Two Reviews: The American Edition
Hey folks! Happy Thursday to you. (Does it seem strange to be excited that it’s the second-to-last day of the week? Like, the week isn’t almost over yet, but it’s almost almost over? I don’t know. But I’m definitely feeling that way this week.) Anyway.
So you might have noticed, a few days ago I wrote a thing about some Canadian bands I listened to last week on Canada Day. Well, a few days after that holiday is Independence Day for the United States of America, so it only seems natural that I should follow that post about Canadian music with one that is American-themed.
In digging through my massive archive of Stuff To Eventually Write About And Share With You, I selected two things that feature the word “American” — one in the band name and the other in the album title — although beyond this (and the fact that both actually live in America), there is very little in common between the two. I’m not saying that they’re quite polar opposites — not quite — but I’d imagine that a Venn diagram showing fans of these two albums wouldn’t have a huge amount of overlap. Maybe I’m wrong, maybe lots of you will absolutely love both of them. That would be cool. But there’s only one way to find out…
Bask – American Hollow (The Path Less Traveled Records, 23 September 2014)
Based in Asheville, which is nestled right in the middle of the Blue Ridge and the Great Smoky Mountains in western North Carolina, Bask personify exactly what you might expect in a metal band from the southern end of the Appalachian region. Opening track of last fall’s American Hollow “High Mountain Pass” perfectly sets the tone for what’s to come: stoner-esque riffing with vaguely distant-sounding post-metal-ish vocals, both serving as filters for folksy Americana style songs.
At times throughout the album, one element or another takes precedence: from the folkiness that dominates the dreamy, jangly first half of the title track (and many of the tracks that follow it, particularly the gorgeous, slide-filled “A Man’s Worth,” and the lengthy, ultra-mellow, introspective closing track “Endless Summer”), for example, and the Kings of Leon-y drawl inherent in much of the vocals in these songs, to the heavier ending (complete with a brief lapse into growled vocals) of the title track, or the fuzzy, overdriven-vintage-tube-amp solos that pop up here and there (or at the end of “Shake the Soot from Your Boots” where that same tone drops into some straight-up doom metal riffage).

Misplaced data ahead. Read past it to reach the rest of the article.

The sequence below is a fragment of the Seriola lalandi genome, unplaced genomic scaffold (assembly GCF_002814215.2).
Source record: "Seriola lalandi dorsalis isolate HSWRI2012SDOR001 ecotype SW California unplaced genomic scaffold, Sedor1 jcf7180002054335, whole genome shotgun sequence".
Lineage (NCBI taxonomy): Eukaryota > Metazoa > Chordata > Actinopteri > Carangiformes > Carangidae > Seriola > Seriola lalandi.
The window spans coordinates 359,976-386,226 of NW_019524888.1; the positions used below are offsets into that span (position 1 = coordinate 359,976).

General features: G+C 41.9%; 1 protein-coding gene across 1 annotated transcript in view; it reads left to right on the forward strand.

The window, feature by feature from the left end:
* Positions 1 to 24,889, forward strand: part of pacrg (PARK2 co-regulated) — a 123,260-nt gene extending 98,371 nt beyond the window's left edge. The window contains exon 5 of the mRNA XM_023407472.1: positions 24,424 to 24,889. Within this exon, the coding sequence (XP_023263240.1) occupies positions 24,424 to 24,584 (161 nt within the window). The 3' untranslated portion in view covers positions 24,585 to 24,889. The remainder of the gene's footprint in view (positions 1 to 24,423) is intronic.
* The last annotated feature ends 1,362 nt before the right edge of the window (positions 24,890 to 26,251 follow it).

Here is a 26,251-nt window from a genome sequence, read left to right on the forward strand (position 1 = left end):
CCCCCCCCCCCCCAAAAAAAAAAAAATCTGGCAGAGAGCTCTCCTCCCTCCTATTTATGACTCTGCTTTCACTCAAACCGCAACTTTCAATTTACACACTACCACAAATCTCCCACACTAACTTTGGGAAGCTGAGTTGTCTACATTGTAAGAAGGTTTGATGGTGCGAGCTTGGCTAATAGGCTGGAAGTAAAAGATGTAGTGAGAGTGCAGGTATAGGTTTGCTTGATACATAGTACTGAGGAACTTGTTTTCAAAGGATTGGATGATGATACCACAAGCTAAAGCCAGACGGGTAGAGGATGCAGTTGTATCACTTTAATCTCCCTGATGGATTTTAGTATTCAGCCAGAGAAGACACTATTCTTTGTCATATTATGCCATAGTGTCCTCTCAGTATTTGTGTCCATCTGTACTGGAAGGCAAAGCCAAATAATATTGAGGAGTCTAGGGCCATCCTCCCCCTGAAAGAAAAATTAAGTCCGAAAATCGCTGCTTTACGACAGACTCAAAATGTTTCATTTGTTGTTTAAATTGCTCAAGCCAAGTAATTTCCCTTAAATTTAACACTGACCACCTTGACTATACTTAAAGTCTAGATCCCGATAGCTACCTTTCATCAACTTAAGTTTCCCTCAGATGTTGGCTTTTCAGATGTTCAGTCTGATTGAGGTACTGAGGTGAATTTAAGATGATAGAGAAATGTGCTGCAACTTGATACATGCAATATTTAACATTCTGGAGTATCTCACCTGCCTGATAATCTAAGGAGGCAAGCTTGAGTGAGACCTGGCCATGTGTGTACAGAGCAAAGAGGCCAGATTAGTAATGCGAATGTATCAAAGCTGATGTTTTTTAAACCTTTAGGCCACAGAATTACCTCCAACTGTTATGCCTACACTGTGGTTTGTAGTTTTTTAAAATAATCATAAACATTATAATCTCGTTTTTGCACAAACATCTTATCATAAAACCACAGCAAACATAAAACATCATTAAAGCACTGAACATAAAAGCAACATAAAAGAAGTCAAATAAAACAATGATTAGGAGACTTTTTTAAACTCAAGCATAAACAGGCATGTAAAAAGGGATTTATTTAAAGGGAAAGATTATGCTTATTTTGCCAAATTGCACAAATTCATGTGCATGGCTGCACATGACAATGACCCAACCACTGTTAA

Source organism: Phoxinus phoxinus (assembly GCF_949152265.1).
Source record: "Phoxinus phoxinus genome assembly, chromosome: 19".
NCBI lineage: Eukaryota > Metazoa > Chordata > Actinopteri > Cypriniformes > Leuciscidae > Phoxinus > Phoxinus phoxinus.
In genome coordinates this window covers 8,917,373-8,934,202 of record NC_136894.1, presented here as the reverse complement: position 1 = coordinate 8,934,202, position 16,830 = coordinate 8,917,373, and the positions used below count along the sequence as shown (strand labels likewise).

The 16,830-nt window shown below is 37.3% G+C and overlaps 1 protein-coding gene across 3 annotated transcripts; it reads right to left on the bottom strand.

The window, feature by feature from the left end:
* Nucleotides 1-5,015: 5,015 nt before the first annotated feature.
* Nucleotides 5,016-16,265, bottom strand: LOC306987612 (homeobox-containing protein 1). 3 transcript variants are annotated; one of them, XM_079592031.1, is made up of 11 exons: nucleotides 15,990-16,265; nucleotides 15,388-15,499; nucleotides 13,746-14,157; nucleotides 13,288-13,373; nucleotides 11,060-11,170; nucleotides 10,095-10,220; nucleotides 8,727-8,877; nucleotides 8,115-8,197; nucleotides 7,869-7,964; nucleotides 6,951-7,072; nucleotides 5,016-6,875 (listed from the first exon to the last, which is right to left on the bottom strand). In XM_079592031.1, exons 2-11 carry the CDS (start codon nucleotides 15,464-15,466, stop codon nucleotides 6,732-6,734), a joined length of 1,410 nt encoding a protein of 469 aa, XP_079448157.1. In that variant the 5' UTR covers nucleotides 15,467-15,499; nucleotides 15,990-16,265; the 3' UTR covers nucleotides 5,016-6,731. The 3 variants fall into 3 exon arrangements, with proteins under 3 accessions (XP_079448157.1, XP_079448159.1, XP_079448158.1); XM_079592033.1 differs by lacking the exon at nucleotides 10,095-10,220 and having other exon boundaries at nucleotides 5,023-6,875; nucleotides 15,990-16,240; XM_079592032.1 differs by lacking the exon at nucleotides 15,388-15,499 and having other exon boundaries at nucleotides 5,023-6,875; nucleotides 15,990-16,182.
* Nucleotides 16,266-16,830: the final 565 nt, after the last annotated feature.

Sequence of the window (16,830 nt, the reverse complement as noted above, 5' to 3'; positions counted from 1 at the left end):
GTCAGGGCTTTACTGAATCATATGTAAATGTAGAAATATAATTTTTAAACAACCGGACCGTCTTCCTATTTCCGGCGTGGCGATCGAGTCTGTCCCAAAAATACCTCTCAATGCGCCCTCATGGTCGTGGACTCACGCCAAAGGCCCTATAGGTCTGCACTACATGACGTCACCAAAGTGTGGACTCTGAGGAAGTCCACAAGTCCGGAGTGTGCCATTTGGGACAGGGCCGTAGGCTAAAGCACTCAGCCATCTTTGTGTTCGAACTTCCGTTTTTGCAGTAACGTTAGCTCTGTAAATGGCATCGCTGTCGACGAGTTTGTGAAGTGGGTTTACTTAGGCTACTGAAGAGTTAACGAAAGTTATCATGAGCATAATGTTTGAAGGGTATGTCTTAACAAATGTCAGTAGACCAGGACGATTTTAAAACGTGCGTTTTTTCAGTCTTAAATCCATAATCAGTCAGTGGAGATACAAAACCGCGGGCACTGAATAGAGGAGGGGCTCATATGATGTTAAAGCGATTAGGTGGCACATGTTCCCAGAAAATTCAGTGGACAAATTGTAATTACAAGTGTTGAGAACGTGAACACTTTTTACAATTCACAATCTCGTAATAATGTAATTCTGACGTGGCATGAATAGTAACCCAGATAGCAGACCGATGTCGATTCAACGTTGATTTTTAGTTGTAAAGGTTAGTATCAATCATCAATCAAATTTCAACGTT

But for the most part, all of these components are blended together seamlessly and masterfully — check out the last several minutes of “Endless Summer,” for example, for some great southern rock guitar noodling over top of heavier power chords that might have you thinking about Neil Young in some of his more countrified moments — creating an end product that is both unique and highly memorable.
You can listen to the album at Bandcamp (see below), and then buy yourself a copy here.
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American Heritage – Sedentary (Solar Flare Records, 27 November 2012 / Granite House Records, 11 December 2012)
As they would have said on Monty Python’s Flying Circus, “and now for something completely different.” It’s: American Heritage from Chicago. You’ll already have a good idea what to expect when I tell you that Sedentary was recorded by the Windy City’s resident mastermind of all things noisy Sanford Parker, and that this 2012 album also features guest appearances by Parker, in addition to The Swan King‘s Dallas Thomas, and a whole slew of other likeminded folks from their hometown’s seedy underbelly.
With so many hands stirring the pot you may expect things to turn out a bit disjointed — and indeed, the songs here seem to alternate between sounding primarily inspired by either The Melvins or GWAR — but the bursts of feedback that occasionally segue from one to the next, and the overall angry-gritty-nasty tone, give everything a distinctively Amphetamine Reptile-influenced hardcore/noiserock coloration that really ties it all together quite nicely.
This album is available for listening at Bandcamp (see below) and for purchase here.
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